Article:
Duane Heath

Rugby legends or dead wood?

2004-08-20 08:16

Durban - Look, here's how it is. I'm a rugby traditionalist.

In these days of shooting stars and satellite dishes, mention the names of some rugby legends of the past fifty years or so and more times than not you'll receive a blank stare for your troubles.

Which I don't mind, because, after all, not everyone these days cares to read about just how good Kel Tremain or Waka Nathan were for the All Blacks of years past; that Barry John was a Welsh flyhalf wizard and not a member of the Bee Gees; or that Benoit Dauga was a French second-row demi-god and not some impressionist painter.

I can live with this.

That the modern generation doesn't know of the feats of Mike Gibson, Pierre Villepreux, Mervyn Davies, Ken Gray - even our own Hennie Muller, for that matter, can be forgiven. After all, who cares about a bunch of old men your grandfather went nuts over, right?

Truth be told, I do, and there's nothing I like more than reading about them in fascinating autobiographies I receive from time to time. But I also understand that "old school" rugby isn't everyone's cup of tea.

But where things start to get a little worrying for me - and should set off alarm bells in others, too - is when young men, who supposedly live for rugby, forget that these old-timers, through blood and bloody-mindedness, built the stage on which the game's future stars one day will perform themselves.

And I worry even more when boys who supposedly eat, breathe and sleep the oval game don't recognise some of the greatest players ever to run onto a rugby field anywhere, ever - even when they're standing right under their noses.

Having a ball

It happened at Ellis Park last weekend, about an hour before the Springboks kicked off against the All Blacks.

The South African schools and academy sides had showered after their enthralling curtain-raiser (won by the unfancied Academy XV) and some of the brilliant schoolboys were soaking up the atmosphere of the big day from the side of the field, accreditation cards flapping in the breeze.

They were having a ball, and took advantage when the New Zealanders strolled out for a look at the pitch, nervously shaking hands with some of their heroes, and getting an autograph signed here and there.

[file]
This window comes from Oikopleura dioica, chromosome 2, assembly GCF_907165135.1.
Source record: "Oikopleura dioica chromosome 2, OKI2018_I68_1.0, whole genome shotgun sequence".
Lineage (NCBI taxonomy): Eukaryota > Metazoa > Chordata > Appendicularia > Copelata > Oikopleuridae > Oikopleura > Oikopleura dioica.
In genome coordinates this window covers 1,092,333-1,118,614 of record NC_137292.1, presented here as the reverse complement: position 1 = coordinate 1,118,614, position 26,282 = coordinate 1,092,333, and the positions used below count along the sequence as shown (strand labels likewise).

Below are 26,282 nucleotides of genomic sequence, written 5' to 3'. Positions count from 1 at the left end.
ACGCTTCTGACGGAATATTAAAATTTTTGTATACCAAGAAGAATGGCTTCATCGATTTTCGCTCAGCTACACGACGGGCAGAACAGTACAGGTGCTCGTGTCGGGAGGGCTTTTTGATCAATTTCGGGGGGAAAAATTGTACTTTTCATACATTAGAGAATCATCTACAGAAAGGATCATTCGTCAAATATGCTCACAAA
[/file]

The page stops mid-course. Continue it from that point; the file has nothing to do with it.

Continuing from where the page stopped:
But all the while, not twenty metres away, stood a man, a big block of a man, dressed in a suit, but a man who no doubt felt more comfortable in something less formal.

Here was a man, in his sixties now, who spent his career terrorising opposing packs around the world while wearing the silver fern on his chest, a man who came to be known as the greatest All Black of them all.

But you wouldn't have known it at Ellis Park.

Because for twenty minutes or more, he stood alone in front of the towering main stand, staring up at the swelling crowd, no doubt reliving it all, the duels and the defeats (not that there were many), remembering the spilt blood and the forged friendships.

The rugby ghosts of Ellis Park

And for those twenty minutes, while he wringed his hands waiting to be interviewed by a television station, not one person came up and spoke to Colin Meads.

Okay, so maybe I'm over-reacting. It's one of my weaknesses. I'll no doubt receive an irate call sometime today saying that not only did the great 'Pinetree' address the future young stars before their big game, but he gave everyone an open invitation to come visit him on the farm back in New Zealand, too.

But somehow I don't think so. Because you see, there is a perfectly good reason why he wasn't approached even once for an autograph, and why instead he was left alone with the rugby ghosts of Ellis Park.

And the reason is that nobody knew who he was.

Not the sweaty schoolboys running up and down the grandstand touchline, cellphones stuck to ears and eyes superglued on the modern men they admired - Carlos Spencer, Joe Rococoko, Mils Muliaina.

And not the crowd within earshot of the man who, in the 1960s, tackled the Boks with a broken arm, such was his determination.

I guess my point is, simply, this: history was made in the most glorious manner last Saturday by John Smit and Jake White and a young team who, encouragingly, seem to have a deep respect for the green jersey.

The crowds streaming out of the Doornfontein stadium as the sun went down were unanimous in agreement: the good old days had returned.

But as this new chapter in the history book of fierce rivalry between Springbok and All Black was being hastily added, it seemed to me that another page was being torn out.

Pre-match 'entertainment'

For close to an hour before last Saturday's Test, still the biggest in world rugby, one had to sit through pre-match "entertainment" so bad you wanted to crawl under your seat.

The organisers made all the time in the world to play the absolute rubbish that is the supposed "Official" South African fan song (Note to the suits: the "people" hate it and voted so with their voices).

There was time made for the inane ramblings of the cringe-worthy MC whose voice eventually cracked (followed by the crowd's), and time made for the leotard-wearing, drum-beating dancers to drum up fake fervour when the place was just crying out for Shozoloza.

There was time for all that on the pre-match razzmatazz schedule - I mean, for R300 you want to be entertained, right?

But somehow there wasn't spared even five minutes for legends like Colin Meads to be introduced to the crowd, or time even for a parade of old Boks and All Blacks - many of whom were in the crowd and had travelled to Johannesburg specially for the occasion.

No time at all to pay your respects to the great men who were making this day possible, no time to even say, 'thanks for the memories'.

No time at all, because, you see, there's a fan song to be played and plastic drums to be beaten.

Do you agree? Tell Duane what you think.

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